Bureau of Land Management, California.
The Turtle Mountains Wilderness area ranges from broad bajadas to highly eroded volcanic peaks, spires, and cliffs. The Mopah Range contains the two signature Mopah Peaks, which are rhyodactic or volcanic plugs. The northern most peak is a landmark known as Mexican Hat. The area has numerous springs and seeps. Much of the Turtle Mountain range has been designated as a National Natural Landmark in recognition of its exceptional natural values.
Dominate vegetation consists of the creosote bush-bur sage and the palo verde-cactus shrub ecosystems. In the washes, Colorado/Sonoran microphylla woodlands can be found. These woodlands include such things as palo verde, smoke tree, honey mesquite, and catclaw. Wildlife species include bighorn sheep, coyote, black-tailed jackrabbits, ground squirrels, kangaroo rats, quail, roadrunners, golden eagles, prairie falcons, rattlesnakes, and several species of lizards. The desert tortoise is found within the wilderness area, and northwestern and northeastern portions of the wilderness area are considered critical habitat. The wilderness is located in the southern portion of the sector and consists of 177,209 acres. OHV activity is common along the boundaries of wilderness.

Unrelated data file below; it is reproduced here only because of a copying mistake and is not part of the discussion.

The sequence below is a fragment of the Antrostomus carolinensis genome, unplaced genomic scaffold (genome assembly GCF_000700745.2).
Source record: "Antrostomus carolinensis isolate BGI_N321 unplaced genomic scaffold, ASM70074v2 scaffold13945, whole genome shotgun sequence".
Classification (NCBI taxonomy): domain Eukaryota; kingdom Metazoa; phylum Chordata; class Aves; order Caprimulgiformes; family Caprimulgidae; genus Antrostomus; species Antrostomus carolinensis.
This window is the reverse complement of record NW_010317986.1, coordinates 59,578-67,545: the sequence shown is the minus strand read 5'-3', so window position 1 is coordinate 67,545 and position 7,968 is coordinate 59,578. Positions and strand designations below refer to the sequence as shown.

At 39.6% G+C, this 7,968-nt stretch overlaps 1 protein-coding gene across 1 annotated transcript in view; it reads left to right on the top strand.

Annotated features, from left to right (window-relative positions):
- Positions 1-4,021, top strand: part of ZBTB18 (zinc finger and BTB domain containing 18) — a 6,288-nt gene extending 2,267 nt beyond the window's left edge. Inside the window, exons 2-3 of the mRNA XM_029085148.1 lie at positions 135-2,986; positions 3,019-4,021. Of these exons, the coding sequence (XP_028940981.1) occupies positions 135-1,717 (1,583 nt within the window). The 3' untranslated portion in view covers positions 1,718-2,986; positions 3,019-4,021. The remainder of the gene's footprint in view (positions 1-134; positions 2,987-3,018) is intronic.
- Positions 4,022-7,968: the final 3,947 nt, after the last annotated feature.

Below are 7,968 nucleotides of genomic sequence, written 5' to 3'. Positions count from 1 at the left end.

From Needles, CA, take U.S. Highway 95 south approx. 35 miles to BLM Route NS634-Mopah Trail. Turn right on NS634 and drive approx. 2 miles. A wilderness kiosk sign will be on your left hand side.